Time to get back to basics on fare evasion, say commuters

August 25th, 2006 (Media releases, Melbourne metro)

Degraves St unstaffed entranceSome entrances to Melbourne’s busiest stations are consistently unstaffed, leading to increased fare evasion, says the Public Transport Users Association (PTUA). The PTUA called on public transport operators to get back to basics on fare evasion, providing consistent staffing at stations, particularly major interchanges.

PTUA President Daniel Bowen said a study showed the popular Degraves Street/Campbell Arcade entrance to Flinders Street station had been unstaffed for about 90% of the time in the past few months, at all times of day, including peak periods.

“The vast majority of public transport passengers, who dutifully pay their fares every day, are sick and tired of seeing habitual fare evaders getting away with it”, said Mr Bowen. “While teams of inspectors are roving the system, dubiously checking tickets after people have exited trams and stations, and fining tourists, new users and others unfamiliar with the Metcard machines, there are gaping holes like these unstaffed entrances.”

Mr Bowen said anecdotal evidence indicated some habitual fare evaders were now “shopping around” to find unstaffed entrances into the station. “Who knows how many fare evaders have figured out where these holes are, and are riding for free every day?”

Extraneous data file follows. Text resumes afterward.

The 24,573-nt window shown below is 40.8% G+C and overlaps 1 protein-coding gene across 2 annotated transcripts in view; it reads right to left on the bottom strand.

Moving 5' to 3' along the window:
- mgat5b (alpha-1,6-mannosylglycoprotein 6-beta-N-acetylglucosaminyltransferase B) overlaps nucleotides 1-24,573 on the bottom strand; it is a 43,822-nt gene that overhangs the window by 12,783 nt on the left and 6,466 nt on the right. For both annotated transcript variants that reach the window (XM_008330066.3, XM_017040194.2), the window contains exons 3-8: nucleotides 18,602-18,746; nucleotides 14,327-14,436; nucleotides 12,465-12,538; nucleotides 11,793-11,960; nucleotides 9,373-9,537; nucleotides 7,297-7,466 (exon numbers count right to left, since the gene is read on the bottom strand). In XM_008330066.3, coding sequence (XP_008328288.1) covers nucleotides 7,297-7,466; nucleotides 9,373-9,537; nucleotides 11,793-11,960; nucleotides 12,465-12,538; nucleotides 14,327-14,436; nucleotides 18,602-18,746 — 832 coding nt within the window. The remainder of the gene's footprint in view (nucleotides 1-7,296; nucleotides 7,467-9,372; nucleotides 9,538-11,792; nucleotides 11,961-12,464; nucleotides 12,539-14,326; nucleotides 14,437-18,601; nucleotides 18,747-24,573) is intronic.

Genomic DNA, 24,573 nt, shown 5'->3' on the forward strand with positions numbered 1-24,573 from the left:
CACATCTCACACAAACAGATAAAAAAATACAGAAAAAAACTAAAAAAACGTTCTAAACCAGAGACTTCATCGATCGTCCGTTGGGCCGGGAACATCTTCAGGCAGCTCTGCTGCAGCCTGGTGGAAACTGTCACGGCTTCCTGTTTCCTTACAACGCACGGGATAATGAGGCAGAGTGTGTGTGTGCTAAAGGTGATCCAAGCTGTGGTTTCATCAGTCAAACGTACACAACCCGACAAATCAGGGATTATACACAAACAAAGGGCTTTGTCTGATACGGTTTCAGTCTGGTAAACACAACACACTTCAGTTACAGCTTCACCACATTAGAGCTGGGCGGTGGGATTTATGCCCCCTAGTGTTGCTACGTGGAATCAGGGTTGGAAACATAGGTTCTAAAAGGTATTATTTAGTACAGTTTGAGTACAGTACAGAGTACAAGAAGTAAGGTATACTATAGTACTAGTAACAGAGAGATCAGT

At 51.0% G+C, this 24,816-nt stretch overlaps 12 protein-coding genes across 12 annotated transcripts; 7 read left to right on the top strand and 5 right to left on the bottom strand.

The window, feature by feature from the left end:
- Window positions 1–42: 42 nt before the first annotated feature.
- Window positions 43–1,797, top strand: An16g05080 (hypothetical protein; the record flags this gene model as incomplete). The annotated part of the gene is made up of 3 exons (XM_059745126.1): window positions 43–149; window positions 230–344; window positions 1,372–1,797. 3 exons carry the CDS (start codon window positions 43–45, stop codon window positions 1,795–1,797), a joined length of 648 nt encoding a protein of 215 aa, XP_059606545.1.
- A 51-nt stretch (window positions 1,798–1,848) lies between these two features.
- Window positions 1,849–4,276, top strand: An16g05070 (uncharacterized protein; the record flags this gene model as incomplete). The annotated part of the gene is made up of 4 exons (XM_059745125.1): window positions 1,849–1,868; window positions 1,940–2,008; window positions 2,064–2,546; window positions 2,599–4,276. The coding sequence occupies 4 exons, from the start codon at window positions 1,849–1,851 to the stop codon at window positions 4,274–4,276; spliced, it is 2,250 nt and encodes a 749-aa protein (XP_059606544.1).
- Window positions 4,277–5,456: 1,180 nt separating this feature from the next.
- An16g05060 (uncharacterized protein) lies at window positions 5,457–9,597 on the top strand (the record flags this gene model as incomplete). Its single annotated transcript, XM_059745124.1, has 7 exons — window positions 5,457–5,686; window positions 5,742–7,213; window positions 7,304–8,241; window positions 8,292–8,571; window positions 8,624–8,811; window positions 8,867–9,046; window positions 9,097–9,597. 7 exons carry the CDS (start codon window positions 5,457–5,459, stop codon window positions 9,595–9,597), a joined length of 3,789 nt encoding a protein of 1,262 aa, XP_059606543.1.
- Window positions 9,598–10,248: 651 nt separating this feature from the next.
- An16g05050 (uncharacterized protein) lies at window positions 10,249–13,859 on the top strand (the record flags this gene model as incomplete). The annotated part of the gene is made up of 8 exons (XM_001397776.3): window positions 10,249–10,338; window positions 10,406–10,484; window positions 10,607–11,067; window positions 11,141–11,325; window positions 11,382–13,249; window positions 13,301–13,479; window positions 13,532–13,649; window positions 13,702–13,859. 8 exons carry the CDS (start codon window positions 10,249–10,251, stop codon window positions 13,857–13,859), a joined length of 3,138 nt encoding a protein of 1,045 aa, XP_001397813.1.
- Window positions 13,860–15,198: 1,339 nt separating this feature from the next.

He added that the key to stopping fare evasion was a consistent staff presence across the network. “If people know to expect their ticket will be checked on every trip, they’ll pay every time. Whereas with random inspections, some will assume tickets only get checked every few weeks or months, and decide to risk not paying.”

Figures have shown fare evaders have only a 1 in 590 chance of being caught[1]. The PTUA believes that re-introducing staff fulltime to all railway stations and most trams would not only reduce fare evasion to a fraction of its current level, but also have numerous benefits for customer service, safety and security, and fighting vandalism.

“To properly fight fare evasion, Connex and the other public transport operators need to stop concentrating on fining people, and instead provide a consistent staff presence, to make sure most users get their tickets checked on every trip”, concluded Mr Bowen.

[1] Research by the State Opposition, quoted in The Age “Blitz fails to curb fare evasion”, 12 March 2006.

Contacts: PTUA Office (03) 9650 7898 / media at ptua.org.au

Media coverage of this story: Herald Sun, 25 August 2006: Fare evaders find the gaps